Manipulating Your & Your Children’s Opinion to Gain Consensus: The Delphi Technique In Educational Planning
I concluded my last article by discussing how deeply embedded the behavioral sciences are in education. Challenging the local school board may be a good start in correcting course, but developing a thorough understanding of how we got here is essential. Even the school board itself is controlled by a process designed to gain consensus while presenting the illusion of citizen participation. This is why the system is fighting back by referring to parents who are vociferously opposing “wokism” in their public schools as potential extremists. They are losing their grip on their systems of control, and they don’t like it. For decades, they controlled the input of parents by limiting speaking times, and the outcome of meetings by using subject experts, who were trained in assessing public attitudes, and how to guide them towards the desired objective. This is known as the Delphi Technique, and it has been used in education to gain popular consensus of predetermined goals, through the Planning, Programming, Budgeting Systems put in place by President Johnson in 1965, since the 1970s.
The PPBS was instituted to improve decision-making processes in government agencies. One of the major objectives is to identify program goals and potential problems in reaching them. According to a document cited by Charlotte Iserbyt, in The Deliberate Dumbing Down of America (p.110), PPBS was a plan being implemented to restructure education in our country. President Johnson implemented the PPBS through an executive order in 1965, the same year he signed the Elementary and Secondary Education Act into law. This essentially brought education under the controlling arm of the federal government as they now had a direct hand in funding public schools. The child was now viewed as a product and education, redefined as a means of shaping the child to align with predetermined behavioral objectives.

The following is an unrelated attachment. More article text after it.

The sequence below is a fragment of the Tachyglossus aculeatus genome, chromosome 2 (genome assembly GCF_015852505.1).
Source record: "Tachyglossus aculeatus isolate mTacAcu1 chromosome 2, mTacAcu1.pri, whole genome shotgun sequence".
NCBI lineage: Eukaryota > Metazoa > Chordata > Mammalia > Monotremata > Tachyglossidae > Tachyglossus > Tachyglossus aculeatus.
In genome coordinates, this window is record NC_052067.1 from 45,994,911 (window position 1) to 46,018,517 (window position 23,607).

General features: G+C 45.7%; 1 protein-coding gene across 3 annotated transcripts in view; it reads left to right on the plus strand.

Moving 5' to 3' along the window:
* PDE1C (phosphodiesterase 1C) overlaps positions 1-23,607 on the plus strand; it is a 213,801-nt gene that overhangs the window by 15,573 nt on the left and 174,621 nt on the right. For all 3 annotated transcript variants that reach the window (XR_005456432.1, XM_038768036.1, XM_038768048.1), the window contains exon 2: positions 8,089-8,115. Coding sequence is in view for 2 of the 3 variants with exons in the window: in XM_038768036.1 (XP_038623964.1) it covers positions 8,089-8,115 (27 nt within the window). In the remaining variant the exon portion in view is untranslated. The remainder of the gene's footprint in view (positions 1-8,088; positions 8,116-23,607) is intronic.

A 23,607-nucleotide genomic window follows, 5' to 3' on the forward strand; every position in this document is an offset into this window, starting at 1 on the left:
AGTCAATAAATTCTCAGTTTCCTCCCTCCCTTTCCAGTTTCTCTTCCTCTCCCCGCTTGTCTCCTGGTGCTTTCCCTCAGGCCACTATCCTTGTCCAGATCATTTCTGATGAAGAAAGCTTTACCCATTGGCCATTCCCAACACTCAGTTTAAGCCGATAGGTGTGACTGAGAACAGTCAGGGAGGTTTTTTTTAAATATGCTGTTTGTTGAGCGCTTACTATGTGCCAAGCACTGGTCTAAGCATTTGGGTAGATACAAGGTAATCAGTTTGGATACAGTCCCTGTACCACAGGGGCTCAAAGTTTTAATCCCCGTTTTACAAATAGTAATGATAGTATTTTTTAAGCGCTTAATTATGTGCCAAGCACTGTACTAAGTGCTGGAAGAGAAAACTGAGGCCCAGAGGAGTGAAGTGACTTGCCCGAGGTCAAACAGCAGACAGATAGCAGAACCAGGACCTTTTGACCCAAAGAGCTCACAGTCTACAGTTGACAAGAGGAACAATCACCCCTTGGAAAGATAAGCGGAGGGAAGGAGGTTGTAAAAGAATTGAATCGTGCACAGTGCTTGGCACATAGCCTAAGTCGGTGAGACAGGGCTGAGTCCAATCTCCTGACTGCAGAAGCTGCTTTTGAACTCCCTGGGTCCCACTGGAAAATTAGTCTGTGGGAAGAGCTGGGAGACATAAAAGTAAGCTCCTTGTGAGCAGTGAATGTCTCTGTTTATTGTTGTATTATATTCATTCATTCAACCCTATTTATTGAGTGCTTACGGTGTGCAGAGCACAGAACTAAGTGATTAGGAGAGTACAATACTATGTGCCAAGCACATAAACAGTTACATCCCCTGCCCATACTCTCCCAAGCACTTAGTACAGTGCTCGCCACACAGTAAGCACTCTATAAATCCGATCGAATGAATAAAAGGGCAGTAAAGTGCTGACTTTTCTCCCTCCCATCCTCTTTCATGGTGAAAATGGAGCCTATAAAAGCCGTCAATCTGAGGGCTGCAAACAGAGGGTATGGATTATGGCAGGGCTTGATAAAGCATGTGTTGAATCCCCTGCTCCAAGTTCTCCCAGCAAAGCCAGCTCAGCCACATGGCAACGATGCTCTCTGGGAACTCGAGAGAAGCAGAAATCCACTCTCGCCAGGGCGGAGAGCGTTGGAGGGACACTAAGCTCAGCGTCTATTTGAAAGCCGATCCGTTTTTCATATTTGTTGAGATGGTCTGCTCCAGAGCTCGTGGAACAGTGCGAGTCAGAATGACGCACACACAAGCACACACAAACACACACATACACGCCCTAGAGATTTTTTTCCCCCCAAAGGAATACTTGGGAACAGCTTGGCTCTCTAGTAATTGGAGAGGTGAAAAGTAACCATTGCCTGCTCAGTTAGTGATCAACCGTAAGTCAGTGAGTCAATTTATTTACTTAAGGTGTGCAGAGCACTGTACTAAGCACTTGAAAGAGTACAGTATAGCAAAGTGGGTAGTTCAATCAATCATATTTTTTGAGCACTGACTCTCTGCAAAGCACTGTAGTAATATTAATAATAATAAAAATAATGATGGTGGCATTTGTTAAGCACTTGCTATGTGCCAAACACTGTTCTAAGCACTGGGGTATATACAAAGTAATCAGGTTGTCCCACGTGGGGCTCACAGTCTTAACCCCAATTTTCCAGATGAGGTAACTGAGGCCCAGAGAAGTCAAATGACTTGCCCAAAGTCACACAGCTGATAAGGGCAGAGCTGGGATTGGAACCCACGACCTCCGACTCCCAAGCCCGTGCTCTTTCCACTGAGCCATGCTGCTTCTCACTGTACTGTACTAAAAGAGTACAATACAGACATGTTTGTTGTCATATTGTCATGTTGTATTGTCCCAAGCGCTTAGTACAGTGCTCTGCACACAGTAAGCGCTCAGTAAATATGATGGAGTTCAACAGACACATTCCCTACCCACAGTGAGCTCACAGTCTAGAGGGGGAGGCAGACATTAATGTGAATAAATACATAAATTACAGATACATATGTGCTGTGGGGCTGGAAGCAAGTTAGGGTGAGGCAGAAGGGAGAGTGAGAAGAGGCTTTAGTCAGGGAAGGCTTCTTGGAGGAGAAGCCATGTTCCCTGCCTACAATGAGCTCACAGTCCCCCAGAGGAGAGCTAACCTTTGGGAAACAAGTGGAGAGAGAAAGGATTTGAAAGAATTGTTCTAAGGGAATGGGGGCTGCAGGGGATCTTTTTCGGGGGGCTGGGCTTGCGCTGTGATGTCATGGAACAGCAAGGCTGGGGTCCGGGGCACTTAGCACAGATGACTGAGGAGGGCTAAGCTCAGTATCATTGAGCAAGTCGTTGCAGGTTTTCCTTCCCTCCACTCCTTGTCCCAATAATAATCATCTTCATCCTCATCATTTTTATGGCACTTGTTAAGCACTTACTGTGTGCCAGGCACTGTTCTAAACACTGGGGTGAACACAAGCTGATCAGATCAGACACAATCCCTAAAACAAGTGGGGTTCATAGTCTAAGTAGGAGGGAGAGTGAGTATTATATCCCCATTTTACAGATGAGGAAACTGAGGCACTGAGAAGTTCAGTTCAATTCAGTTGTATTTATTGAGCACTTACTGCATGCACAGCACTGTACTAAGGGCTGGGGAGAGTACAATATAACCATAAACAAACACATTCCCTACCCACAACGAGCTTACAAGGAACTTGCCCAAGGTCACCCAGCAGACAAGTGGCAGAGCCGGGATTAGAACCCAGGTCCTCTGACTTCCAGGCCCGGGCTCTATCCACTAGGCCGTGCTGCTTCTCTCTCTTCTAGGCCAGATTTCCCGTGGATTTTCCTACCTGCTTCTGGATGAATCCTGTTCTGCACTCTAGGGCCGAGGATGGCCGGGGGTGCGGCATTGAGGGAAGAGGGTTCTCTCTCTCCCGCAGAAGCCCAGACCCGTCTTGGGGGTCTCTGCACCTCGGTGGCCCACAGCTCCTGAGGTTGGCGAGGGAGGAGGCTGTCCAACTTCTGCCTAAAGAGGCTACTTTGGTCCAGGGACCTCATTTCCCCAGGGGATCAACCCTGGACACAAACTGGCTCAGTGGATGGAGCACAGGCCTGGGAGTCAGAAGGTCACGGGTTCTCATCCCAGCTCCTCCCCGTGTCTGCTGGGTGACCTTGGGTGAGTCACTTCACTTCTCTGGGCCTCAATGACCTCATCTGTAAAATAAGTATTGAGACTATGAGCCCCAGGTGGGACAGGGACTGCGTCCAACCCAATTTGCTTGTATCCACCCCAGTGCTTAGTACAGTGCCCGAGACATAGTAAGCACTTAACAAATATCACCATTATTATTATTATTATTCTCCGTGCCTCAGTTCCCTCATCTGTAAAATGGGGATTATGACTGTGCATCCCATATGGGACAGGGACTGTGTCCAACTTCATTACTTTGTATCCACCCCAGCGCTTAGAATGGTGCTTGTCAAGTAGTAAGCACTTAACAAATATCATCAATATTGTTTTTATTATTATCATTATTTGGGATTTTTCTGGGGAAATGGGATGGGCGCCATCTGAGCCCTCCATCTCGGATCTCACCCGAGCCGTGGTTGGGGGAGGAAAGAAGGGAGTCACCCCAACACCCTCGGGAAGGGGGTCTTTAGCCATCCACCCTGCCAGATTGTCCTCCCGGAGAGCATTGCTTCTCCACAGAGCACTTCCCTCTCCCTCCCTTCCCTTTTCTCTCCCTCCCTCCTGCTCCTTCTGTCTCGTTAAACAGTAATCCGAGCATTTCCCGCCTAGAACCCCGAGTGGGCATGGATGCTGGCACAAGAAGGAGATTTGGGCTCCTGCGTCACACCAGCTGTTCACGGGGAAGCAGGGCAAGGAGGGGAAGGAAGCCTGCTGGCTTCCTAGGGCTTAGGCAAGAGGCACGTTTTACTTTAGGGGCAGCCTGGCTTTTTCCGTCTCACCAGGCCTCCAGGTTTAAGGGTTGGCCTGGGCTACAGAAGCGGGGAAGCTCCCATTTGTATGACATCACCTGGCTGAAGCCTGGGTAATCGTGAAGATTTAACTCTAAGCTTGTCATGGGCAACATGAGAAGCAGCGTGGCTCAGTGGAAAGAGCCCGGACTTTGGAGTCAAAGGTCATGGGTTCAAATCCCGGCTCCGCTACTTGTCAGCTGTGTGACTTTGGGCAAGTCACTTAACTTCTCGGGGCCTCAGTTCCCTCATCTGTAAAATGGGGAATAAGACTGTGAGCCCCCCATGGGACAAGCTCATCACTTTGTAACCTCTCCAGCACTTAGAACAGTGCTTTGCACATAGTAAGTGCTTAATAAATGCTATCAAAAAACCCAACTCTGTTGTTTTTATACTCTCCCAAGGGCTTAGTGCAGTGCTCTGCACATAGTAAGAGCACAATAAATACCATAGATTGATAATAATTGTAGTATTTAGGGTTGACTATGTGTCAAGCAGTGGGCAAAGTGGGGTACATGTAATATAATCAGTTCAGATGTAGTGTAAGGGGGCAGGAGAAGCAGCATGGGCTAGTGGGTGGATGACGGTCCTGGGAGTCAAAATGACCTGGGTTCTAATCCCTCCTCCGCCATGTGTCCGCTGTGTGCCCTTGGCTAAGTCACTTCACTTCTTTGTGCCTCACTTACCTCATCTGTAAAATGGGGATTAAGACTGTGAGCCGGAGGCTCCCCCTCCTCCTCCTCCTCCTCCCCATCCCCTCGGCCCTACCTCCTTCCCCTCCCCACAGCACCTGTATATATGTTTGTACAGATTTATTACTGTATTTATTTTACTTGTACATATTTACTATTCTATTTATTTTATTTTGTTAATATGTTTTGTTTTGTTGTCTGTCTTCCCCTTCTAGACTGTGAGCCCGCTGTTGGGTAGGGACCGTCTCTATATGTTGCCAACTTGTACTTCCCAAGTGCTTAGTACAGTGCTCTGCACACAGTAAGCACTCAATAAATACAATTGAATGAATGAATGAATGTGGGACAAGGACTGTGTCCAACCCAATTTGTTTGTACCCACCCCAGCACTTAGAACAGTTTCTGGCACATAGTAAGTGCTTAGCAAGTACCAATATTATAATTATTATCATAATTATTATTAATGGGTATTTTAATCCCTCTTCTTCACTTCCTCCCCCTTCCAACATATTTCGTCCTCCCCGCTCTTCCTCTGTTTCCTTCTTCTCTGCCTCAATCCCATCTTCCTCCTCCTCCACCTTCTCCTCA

In America, the government cannot simply change education without approval from the public. Educating our children was never supposed to be a function of state power to begin with. Using PPBS, or the Delphi Technique, the public believes it has a voice in determining what changes will take place. When in reality, the goals have been set, and public attitudes are being studied to ascertain how to change them. According to the same document cited by Iserbyt, federal agencies operating under the ESEA control the language in their citizen surveys, and trained change agents identify potential problems which may stand in the way of accomplishing their pre-set goals.